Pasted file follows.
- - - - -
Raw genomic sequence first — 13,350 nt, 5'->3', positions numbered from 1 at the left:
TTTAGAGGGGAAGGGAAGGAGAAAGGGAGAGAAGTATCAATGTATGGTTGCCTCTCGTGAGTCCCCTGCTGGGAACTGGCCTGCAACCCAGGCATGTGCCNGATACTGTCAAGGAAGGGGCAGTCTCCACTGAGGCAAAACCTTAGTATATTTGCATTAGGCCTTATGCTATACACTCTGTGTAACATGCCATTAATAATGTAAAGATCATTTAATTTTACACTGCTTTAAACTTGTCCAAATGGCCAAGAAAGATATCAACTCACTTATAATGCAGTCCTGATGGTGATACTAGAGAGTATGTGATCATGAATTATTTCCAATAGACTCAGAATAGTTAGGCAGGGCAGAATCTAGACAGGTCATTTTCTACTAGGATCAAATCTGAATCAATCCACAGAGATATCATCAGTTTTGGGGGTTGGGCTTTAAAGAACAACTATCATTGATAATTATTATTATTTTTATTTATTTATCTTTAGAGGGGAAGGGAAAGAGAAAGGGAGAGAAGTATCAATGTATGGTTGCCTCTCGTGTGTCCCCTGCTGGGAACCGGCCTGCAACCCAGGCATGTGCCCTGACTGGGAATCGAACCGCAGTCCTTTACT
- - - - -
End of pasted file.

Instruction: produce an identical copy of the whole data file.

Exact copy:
Raw genomic sequence first — 13,350 nt, 5'->3', positions numbered from 1 at the left:
TTTAGAGGGGAAGGGAAGGAGAAAGGGAGAGAAGTATCAATGTATGGTTGCCTCTCGTGAGTCCCCTGCTGGGAACTGGCCTGCAACCCAGGCATGTGCCNGATACTGTCAAGGAAGGGGCAGTCTCCACTGAGGCAAAACCTTAGTATATTTGCATTAGGCCTTATGCTATACACTCTGTGTAACATGCCATTAATAATGTAAAGATCATTTAATTTTACACTGCTTTAAACTTGTCCAAATGGCCAAGAAAGATATCAACTCACTTATAATGCAGTCCTGATGGTGATACTAGAGAGTATGTGATCATGAATTATTTCCAATAGACTCAGAATAGTTAGGCAGGGCAGAATCTAGACAGGTCATTTTCTACTAGGATCAAATCTGAATCAATCCACAGAGATATCATCAGTTTTGGGGGTTGGGCTTTAAAGAACAACTATCATTGATAATTATTATTATTTTTATTTATTTATCTTTAGAGGGGAAGGGAAAGAGAAAGGGAGAGAAGTATCAATGTATGGTTGCCTCTCGTGTGTCCCCTGCTGGGAACCGGCCTGCAACCCAGGCATGTGCCCTGACTGGGAATCGAACCGCAGTCCTTTACT